Rev. Trevor Johnston
Series: Love the 561
Week 5: Reaching Out
PDF file for printing: 11-4-2018
- Recite Luke 10:27 by memory as a group.
“’Love the Lord your God with all your heart and with all your soul and with all your strength and with all your mind’; and ‘Love your neighbor as yourself’.”
- If you were to ask an unchurched person in our community what they think of Christians, what would you expect to hear?
- In this sermon series, we are using Gary Chapman’s The Five Love Languages as a template to express ways we could show love to our community so that unchurched people would have more positive ideas about Christianity and be attracted to Jesus Christ. These are:
- Words of Affirmation
- Quality Time
- Receiving Gifts
- Acts of Service
- Physical Touch
Last week’s “Love the 561 Challenge” was to offer some practical acts of service to people around you. We were also challenged to seek an opportunity to express love and support toward someone of the Jewish faith, in light of the recent tragic shooting at a Pittsburg synagogue. Share your experience with your group.
- Read Matthew 8:1-4:
When Jesus came down from the mountainside, large crowds followed him. 2 A man with leprosy came and knelt before him and said, “Lord, if you are willing, you can make me clean.”
3 Jesus reached out his hand and touched the man. “I am willing,” he said. “Be clean!” Immediately he was cleansed of his leprosy. 4 Then Jesus said to him, “See that you don’t tell anyone. But go, show yourself to the priest and offer the gift Moses commanded, as a testimony to them.”
What ideas or questions come to your mind when you read this passage?
- Leprosy is a disease that is contracted through touch. This is why God gave the Israelites the law recorded in Leviticus 13:45-46: “Anyone with such a defiling disease must wear torn clothes, let their hair be unkempt, cover the lower part of their face and cry out, ‘Unclean! Unclean!’ As long as they have the disease they remain unclean. They must live alone; they must live outside the camp.”
Talk with your group about what life was like for people with leprosy.
- Jesus used various methods for healing people. Why do you think Jesus chose in this case to touch this man as he healed him?
Touch communicates love in profound ways.
- The Love Language we’re focusing on today is physical touch. Scientific studies show that babies who are held, hugged, and kissed develop a healthier emotional life than those who are left for long periods of time without physical contact. Why do you think that is?
- Name some situations when a hug or some other appropriate form of physical touch could be especially helpful and important to the one receiving it.
God moves when we willingly reach out to others
- When Jesus touched this man, he demonstrated a willingness to reach out and get involved in this man’s brokenness. There are many people and problems in our community that need the touch of Christ’s love, but sometimes we hesitate to reach out and get involved, because we want to avoid the messiness of it.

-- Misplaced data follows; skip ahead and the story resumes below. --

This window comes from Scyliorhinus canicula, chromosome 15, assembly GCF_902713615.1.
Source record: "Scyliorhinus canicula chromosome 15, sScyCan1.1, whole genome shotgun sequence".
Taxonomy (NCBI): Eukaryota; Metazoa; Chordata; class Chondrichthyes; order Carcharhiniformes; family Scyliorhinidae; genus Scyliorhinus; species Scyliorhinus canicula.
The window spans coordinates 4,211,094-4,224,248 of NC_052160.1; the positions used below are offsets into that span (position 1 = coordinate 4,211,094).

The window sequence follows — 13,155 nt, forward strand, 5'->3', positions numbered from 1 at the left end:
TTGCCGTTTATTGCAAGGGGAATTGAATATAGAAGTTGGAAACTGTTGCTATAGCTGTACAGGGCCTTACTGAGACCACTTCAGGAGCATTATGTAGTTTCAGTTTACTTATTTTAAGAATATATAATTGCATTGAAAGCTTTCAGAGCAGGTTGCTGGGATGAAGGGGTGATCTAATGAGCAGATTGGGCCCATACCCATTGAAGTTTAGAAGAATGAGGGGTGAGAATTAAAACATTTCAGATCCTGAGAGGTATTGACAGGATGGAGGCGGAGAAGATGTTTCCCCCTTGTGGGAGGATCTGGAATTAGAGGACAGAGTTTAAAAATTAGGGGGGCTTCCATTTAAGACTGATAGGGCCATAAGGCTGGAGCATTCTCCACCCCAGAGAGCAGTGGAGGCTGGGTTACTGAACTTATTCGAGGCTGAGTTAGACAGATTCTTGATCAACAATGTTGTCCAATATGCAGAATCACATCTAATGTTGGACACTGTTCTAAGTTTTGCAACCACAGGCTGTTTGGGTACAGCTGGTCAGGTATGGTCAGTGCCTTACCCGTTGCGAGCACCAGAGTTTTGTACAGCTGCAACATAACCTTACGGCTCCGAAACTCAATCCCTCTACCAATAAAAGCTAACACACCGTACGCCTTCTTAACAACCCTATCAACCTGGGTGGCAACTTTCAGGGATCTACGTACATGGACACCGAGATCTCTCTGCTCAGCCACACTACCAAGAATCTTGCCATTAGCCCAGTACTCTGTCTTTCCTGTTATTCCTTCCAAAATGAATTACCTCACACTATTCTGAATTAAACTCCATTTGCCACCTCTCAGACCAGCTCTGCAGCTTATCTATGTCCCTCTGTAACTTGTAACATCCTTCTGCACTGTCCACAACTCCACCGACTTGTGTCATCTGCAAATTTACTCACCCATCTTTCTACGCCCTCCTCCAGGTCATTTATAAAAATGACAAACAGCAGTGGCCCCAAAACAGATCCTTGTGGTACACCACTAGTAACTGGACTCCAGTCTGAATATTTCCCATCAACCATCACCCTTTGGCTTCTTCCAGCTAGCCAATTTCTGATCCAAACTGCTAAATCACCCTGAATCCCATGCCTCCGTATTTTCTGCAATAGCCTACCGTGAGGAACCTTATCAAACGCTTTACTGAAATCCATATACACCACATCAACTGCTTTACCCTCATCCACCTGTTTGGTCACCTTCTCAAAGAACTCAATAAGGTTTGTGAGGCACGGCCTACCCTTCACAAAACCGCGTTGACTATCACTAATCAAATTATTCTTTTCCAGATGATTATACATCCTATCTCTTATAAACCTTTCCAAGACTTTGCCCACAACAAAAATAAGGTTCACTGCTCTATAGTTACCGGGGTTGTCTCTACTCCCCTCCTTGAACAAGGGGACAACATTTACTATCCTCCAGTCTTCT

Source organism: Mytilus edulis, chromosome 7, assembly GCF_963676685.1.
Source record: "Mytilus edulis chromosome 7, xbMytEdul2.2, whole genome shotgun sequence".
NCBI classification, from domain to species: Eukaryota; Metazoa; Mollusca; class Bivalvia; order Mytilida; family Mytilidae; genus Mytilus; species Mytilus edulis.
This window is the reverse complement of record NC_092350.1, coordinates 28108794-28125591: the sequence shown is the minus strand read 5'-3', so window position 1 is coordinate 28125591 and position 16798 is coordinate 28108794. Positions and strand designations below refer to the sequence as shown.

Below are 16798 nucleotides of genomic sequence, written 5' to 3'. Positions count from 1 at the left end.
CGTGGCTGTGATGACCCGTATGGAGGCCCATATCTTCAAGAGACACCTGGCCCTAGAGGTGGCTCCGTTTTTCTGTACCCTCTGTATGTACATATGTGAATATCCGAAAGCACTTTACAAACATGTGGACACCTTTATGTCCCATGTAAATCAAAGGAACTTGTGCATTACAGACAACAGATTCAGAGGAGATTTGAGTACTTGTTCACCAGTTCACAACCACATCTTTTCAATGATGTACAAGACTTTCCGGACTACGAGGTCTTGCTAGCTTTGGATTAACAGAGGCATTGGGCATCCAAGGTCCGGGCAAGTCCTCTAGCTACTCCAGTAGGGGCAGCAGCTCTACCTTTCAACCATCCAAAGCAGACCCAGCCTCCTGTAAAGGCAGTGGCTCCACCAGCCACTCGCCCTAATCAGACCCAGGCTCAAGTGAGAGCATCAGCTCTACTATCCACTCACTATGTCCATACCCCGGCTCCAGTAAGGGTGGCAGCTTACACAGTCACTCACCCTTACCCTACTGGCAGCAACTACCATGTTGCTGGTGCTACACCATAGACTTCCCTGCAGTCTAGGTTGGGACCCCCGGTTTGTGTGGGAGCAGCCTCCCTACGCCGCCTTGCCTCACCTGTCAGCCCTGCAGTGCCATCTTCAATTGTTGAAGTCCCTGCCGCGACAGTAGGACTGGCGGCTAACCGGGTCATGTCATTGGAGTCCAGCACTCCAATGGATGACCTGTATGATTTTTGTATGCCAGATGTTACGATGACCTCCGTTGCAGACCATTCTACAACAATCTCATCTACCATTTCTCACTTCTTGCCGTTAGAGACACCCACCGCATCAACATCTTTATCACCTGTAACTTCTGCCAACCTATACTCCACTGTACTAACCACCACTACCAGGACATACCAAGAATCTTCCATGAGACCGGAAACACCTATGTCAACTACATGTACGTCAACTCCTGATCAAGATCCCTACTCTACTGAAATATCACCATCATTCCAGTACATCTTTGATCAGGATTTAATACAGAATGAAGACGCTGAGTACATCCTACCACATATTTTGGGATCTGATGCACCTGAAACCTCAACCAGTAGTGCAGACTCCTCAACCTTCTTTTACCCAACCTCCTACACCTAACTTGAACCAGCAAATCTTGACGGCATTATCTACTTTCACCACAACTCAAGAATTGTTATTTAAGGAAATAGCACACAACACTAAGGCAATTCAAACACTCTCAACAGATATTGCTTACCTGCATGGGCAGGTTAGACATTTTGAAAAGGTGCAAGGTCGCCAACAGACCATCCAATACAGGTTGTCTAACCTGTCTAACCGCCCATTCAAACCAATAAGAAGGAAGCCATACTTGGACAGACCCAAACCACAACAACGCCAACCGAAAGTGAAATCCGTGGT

Talk about some areas of brokenness and need in our community that you find yourself hesitant to get involved in, because you don’t want to get involved in the messiness of it.
- Craig Gross wrote the following in his book The Gutter: “Reading the Gospels now, I see a Jesus who is different from the one I knew during childhood. This Jesus is willing to take risks by loving all the outcasts – the people others avoided. He’s most effectively embraced by the hurting, broken, and pretty-much-jacked-up people who gather around Him. He doesn’t turn them off or repel them; He draws those who have emotional, physical, or spiritual needs. The only ones who detest Jesus are the ones who believe they have it figured out, that they’re immune to the streets, to the gutter. Jesus spends most of his time out with the people, not with the Pharisees. He’s in the streets, not in the synagogues. He goes to the gutter.”
Restate in your own words what Craig Gross is expressing here.
Healing, life and grace come through the touch of Jesus
- God instructed the nation of Israel to avoid touching a whole list of things and people, because contact with those things could have harmful effects on them. This included lepers, sinners, and dead people, among other things. But Jesus didn’t need to avoid contact with these, because when Jesus touched sick people; instead of getting sick, Jesus passed on His healing to them. When Jesus touched dead people, He wasn’t contaminated; instead, he brought them life. When Jesus touched sinners; their sin didn’t rub off on Him, instead they caught His righteousness.
If you’re willing, share an area of your life, where you feel a need for Jesus’s touch.
- The assignment for this coming week is to look for situations when a hug or some other appropriate form of physical touch could bless the one receiving it, and then offer this form of Christ’s love to someone. In addition, take some time to pray about whether God wants you to reach out and get involved in a messy problem or situation, to bring God’s love, hope and healing there.